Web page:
Trump’s NAFTA tariff threat could undermine ratification

Trump’s NAFTA tariff threat could undermine ratification

In walking back his threat to close the US-Mexico border, President Donald Trump said Friday he would override his pending US-Mexico-Canada Agreement to impose a 25% tariff on cars made south of the border if Mexico doesn’t help stem the flow of undocumented immigrants into the United States.

After making a threat to close the border this week, Trump moved the goal posts on Thursday, saying he would give Mexico a year to step up. On Friday he backpedaled, tweeting that Mexico is “for the first time in decades” apprehending illegal immigrants before crossing the border.

“However, if for any reason Mexico stops apprehending and bringing the illegals back to where they came from, the U.S. will be forced to Tariff at 25% all cars made in Mexico and shipped over the Border to us. If that doesn’t work, which it will, I will close the Border,” he wrote.

“This will supersede USMCA,” he added.

The statement could undermine the ratification of the trade deal, which is meant to replace the North American Free Trade Agreement. Trump has called the original pact one of the worst deals he’s ever seen, and has touted the USCMA as a shining achievement of his administration. It would keep vehicles made within North America free from tariffs, as long as most of its parts were made inside the three countries and by workers earning at least $16 an hour.

The deal was signed by Trump and his counterparts in November, but must be ratified by their respective legislative bodies before going into effect.

“To me, that would kind of be an incentive for Mexico to not move so quickly to ratify the USMCA,” said Welles Orr, who served as assistant US trade representative under President George H.W. Bush.

Trump loves to dangle the threat of auto tariffs in international negotiations, and suggested in February that he might impose duties on vehicles made inside the European Union.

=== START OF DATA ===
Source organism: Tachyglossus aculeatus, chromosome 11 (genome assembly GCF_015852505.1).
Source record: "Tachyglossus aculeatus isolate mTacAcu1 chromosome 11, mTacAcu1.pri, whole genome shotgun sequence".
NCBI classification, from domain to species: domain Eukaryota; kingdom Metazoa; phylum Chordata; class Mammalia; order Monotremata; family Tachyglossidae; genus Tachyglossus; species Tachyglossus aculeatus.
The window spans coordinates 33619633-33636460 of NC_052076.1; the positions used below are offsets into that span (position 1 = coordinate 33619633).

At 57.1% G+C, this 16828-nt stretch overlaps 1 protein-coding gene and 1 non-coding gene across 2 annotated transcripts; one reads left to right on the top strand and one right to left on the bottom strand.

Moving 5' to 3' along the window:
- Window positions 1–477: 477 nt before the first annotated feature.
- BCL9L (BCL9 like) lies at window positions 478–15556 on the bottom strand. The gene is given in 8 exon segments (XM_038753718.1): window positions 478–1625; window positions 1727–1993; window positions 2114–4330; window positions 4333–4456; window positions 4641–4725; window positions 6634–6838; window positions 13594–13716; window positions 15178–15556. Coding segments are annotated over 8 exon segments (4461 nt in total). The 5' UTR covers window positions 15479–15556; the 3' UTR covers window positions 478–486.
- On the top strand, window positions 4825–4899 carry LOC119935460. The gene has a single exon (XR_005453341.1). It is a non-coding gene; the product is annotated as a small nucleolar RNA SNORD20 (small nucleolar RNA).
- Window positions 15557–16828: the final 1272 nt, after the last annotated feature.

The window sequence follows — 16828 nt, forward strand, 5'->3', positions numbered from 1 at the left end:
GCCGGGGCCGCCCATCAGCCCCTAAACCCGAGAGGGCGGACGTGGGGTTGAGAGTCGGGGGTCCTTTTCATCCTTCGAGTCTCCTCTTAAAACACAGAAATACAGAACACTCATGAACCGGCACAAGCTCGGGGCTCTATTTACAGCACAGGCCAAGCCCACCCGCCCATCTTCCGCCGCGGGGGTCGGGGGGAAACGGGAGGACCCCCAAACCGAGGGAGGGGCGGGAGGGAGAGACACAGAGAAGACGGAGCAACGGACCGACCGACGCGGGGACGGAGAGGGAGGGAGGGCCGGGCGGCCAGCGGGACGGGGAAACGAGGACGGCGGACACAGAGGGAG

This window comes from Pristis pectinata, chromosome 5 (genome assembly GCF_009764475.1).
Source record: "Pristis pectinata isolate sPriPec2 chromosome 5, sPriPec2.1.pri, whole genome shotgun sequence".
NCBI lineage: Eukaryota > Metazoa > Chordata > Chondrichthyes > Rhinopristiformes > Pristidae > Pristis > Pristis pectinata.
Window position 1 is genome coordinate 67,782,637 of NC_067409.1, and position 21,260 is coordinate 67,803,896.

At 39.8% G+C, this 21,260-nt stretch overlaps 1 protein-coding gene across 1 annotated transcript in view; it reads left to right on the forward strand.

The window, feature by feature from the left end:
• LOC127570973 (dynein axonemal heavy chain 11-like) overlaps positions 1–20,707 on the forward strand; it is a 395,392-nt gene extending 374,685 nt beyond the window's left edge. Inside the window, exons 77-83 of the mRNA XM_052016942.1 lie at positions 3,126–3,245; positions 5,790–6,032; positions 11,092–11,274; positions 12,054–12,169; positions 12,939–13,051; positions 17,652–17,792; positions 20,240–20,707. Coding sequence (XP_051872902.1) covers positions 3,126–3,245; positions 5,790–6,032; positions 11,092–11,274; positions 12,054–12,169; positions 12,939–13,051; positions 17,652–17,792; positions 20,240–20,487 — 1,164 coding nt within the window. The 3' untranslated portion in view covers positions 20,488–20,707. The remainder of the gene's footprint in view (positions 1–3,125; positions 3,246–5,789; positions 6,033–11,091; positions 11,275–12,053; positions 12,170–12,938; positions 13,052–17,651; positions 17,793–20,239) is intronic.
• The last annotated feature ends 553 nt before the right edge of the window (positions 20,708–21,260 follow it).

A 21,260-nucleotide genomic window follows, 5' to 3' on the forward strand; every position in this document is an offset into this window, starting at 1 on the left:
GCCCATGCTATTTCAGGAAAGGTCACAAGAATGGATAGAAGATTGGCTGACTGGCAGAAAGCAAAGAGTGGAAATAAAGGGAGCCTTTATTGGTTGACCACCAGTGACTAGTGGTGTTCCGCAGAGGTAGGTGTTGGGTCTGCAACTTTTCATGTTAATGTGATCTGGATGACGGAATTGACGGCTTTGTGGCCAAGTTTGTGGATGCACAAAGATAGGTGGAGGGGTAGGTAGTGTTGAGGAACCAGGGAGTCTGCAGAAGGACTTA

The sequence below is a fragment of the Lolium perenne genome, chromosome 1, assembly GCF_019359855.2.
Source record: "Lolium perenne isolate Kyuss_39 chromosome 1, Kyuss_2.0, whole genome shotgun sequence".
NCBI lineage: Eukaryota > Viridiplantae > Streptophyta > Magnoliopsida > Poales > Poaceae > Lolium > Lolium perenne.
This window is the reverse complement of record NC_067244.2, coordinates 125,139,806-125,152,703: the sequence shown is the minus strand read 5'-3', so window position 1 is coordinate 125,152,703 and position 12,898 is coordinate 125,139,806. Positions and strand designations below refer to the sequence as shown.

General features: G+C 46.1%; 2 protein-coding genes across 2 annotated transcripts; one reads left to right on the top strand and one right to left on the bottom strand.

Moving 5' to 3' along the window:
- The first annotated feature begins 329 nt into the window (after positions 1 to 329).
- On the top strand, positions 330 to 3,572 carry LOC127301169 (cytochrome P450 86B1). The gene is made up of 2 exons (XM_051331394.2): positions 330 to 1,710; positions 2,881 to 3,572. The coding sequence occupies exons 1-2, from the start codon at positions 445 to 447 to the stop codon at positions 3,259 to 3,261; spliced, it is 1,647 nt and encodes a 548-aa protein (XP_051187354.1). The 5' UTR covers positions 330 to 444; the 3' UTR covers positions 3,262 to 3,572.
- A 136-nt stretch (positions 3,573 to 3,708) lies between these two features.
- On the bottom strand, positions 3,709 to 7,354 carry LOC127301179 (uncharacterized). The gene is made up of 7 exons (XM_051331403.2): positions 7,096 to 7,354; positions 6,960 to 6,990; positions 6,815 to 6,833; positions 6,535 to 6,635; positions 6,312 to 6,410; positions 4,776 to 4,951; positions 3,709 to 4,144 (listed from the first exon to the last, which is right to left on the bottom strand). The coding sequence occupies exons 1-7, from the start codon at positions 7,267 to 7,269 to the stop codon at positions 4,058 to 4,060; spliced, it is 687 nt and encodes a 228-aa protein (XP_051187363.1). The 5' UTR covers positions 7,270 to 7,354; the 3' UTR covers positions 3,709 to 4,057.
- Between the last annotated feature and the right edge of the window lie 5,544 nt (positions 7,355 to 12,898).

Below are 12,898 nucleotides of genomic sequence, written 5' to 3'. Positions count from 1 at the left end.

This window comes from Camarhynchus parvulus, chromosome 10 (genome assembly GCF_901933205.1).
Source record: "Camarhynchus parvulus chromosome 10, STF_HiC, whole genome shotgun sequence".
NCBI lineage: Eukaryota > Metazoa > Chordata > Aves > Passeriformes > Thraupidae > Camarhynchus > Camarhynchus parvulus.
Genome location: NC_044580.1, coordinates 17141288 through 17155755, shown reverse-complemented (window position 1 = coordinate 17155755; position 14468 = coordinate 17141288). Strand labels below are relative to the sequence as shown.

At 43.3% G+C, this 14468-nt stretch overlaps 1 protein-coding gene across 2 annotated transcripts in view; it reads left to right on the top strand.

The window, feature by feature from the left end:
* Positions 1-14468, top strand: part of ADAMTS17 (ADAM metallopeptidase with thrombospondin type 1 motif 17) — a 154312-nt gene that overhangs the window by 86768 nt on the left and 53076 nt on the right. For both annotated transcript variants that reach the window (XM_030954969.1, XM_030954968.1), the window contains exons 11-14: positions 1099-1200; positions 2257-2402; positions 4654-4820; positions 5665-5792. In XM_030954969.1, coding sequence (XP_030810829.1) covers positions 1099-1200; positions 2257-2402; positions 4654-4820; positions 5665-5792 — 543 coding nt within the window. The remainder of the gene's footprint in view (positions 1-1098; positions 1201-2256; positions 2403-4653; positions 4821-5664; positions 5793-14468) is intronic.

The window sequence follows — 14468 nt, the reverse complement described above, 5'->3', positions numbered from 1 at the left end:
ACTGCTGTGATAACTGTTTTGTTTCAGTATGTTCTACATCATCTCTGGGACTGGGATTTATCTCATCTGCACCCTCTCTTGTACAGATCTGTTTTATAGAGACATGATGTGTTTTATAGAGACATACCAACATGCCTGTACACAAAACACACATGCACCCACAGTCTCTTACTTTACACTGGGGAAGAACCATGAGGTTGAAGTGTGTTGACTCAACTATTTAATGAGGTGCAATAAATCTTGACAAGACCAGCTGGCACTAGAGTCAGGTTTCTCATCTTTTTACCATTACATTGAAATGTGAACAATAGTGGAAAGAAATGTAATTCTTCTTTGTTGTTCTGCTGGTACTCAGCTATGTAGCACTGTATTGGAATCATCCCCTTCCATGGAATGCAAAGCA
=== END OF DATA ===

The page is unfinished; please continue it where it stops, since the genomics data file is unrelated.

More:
A spokesman for the American Automotive Policy Council — which represents Ford, GM and Chrysler — did not respond for a request for comment Friday. But the three automakers have loudly protested Trump’s previous threat to impose tariffs on vehicles and auto parts from around the world. While US plants could stand to benefit if tariffs are put on foreign vehicles, taxes on auto parts could have a crippling effect. Nearly every US model is built using component parts.

US and Mexican automakers have highly integrated supply chains, and more than $100 billion in vehicles cross the border annually. Some US companies have plants in Mexico, and the tariff would make those cars more expensive for Americans. Production there may slow, impacting parts suppliers located north of the border, too.

“There is a lot of pain to go around if these tariffs went into effect. At the end of day, American consumers will pay more for vehicles. Many parts of the US economy would be impacted,” said Charlie Chesbrough, senior economist at Cox Automotive, which runs Kelley Blue Book and Autotrader.

Trump imposed tariffs on steel and aluminum imports last year, making some component parts more expensive for car makers — but hasn’t pulled the trigger on auto tariffs. He first asked the Commerce Department last year for an investigation into whether imported vehicles and parts pose a threat to national security. The findings of the report have not been made public, but Trump has until the middle of May to make a decision.

The proposed 25% tariff is a retreat from threatening to fully close the border. One economist predicted that would cause the entire US auto industry to shut down within a week, because every US auto plant depends on parts made in Mexico.

“At this point, I think the industry is just taking what the President says with a grain of salt. He says a lot but in reality, hasn’t implemented that much,” said Chesbrough.